Local News

Carthage community seeks answers amid grief

Posted March 30, 2009
Updated March 31, 2009

— Bobby Dunn went every week after church to visit his mother at the Pinelake Health and Rehab Center in Carthage.

He knew that, at age 89, her days were numbered. But he never expected her to die the way she did.

Lillian Dunn was one of seven patients at the nursing home to fall victim to a gunman's rage Sunday morning. She was sitting in her wheelchair when, police say, Robert Kenneth Stewart, 45, shot her to death.

Lillian Dunn- Carthage nursing home shooting victim Victims were parents, heroes

"You expect them to go, because of their age, but you don't expect them to go like that," Dunn said. "It's kind of hard."

Initially, Lillian Dunn was upset about being in a nursing home, but she recently came to enjoy the company of new friends there. Bobby Dunn still doesn't know what to think, and he's still trying to make sense of what happened.

"Mama had a good life, but she didn't deserve this," he said. "She couldn't even get up. She couldn't even wheel herself anywhere."

Investigators with the Carthage Police Department and the State Bureau of Investigation spent much of Sunday and Monday collecting evidence to find out just what exactly happened. (Read more about the investigation.)

They're reluctant to release too many details about the case, so as not to compromise the integrity of their investigation.

What is public knowledge is that a man, allegedly Stewart, walked into Pinelake around 10 a.m. Sunday with multiple weapons and began shooting. About 18 minutes later, officer Justin Garner, wounded himself, stopped Stewart with a single gunshot to the chest.

Stewart's charged with eight counts of first-degree murder and one count of felony assault on a law enforcement officer. He's being held in the medical ward at Central Prison in Raleigh.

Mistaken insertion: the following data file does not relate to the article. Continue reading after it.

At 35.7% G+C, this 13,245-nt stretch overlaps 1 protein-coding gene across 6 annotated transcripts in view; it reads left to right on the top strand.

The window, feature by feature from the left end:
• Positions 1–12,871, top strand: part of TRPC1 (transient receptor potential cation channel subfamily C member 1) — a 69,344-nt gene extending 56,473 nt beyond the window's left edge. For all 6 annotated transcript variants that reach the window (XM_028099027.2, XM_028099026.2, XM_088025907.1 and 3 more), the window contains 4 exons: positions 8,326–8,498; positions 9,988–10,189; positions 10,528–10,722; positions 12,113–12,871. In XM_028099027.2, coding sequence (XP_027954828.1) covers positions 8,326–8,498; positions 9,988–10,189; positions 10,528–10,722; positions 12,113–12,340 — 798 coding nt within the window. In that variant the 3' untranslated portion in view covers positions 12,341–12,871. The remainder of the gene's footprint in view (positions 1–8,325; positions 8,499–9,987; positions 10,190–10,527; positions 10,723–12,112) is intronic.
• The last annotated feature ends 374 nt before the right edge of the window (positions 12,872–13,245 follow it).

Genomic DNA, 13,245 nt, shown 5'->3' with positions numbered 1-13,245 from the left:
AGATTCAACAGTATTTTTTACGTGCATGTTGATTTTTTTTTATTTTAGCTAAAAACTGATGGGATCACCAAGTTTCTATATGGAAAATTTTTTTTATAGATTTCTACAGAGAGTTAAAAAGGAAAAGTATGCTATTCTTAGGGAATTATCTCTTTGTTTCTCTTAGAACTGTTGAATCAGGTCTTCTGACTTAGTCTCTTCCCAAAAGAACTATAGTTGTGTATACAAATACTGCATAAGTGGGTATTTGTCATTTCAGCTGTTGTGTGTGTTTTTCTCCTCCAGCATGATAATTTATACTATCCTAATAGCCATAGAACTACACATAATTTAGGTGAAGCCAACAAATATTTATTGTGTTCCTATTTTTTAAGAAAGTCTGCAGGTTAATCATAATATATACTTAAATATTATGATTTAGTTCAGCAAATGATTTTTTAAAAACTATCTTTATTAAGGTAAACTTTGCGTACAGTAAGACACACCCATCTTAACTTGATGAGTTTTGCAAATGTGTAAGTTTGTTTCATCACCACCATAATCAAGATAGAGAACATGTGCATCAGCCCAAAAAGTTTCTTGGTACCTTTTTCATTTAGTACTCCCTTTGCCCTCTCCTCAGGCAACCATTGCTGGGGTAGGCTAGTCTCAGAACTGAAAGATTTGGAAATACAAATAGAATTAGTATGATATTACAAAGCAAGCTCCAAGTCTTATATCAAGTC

There are more questions than answers. And there are more tears than questions.Holly Foster said she doesn’t think she can cry anymore.

"I did all of that last night," she said. "I'm sure I will many, many, many more times, but for right now, I'm just pretty much numb."

Her father, Jesse Musser, 88, suffered from Alzheimer's and Parkinson's disease. He loved to walk the halls of Pinelake. His wife is also a patient at Pinelake; she was in another part of the nursing home and was unharmed.

"Daddy was a very quiet person," Foster said.

Louise De Kler, who turned 98 on March 6, was recovering "very nicely" from a stroke last month, her daughter-in-law Gay De Kler said in an e-mail to WRAL News.

"She was the best mother-in-law anyone could want to have for the last 47 years," De Kler, of Lake Ariel, Pa., said. "She is one of 12 siblings, and she took care of all of them until their deaths, as well."

Tessie Garner, 75; Bessie Hedrick, 78; John Goldston, 78; Margaret Johnson, 89 – also patient-victims whose stories remain to be told.

And then, there's Jerry Avant Jr., 39, a former member of the U.S. Coast Guard whose tenderness and love for the elderly inspired him to become a nurse and give back to those who gave so much in their lives.

He was doing what he loved when he died.

Jill DeGarmo met him in Christmas 2003. They planned to be married this August.

"I know he didn't want to die," she told CBS News' "The Early Show" Monday morning. "And his biggest concern was praying. He wanted me to pray with him, and he wanted – even if this was going to be it for him – he wanted to get his last moments in with God."

The pain is raw; the shock, overwhelming; and the emotion, too much to overcome.

For the small, close-knit town of Carthage – population about 2,100 – nearly everyone has been affected in some way, and so many are struggling with the question: "Why?"

"It's a hard question. It's going to take some time," said the Rev. Tom Herndon, minister at the First Baptist Church of Carthage. "It takes some time to prepare for natural disasters – we're usually given days or a few hours. But something like this – we were given no time. It was instantaneous and there was no way to prepare for this."

But Herndon and other local ministers say that, with time, the community can get through the tragedy and return to some sort of normalcy.

But they will never forget it.


This story is closed for comments.

Oldest First
View all
  • JustOneGodLessThanU Apr 2, 2009

    jjslilred, as you lecture me, you and I are both kickin' the horse. :-) I'm sorry these people were killed and stated that in my initial comment that was flagged & removed. But, I'm also upset that people use times like this to promote their religion, especially from the government's bully pulpit. And, you may want to look up the definition of "faith" and how it's the opposite of empirical evidence based on the Scientific Method. Otherwise, according to your logic, you have "faith" that invisible elephants don't circle Jupiter.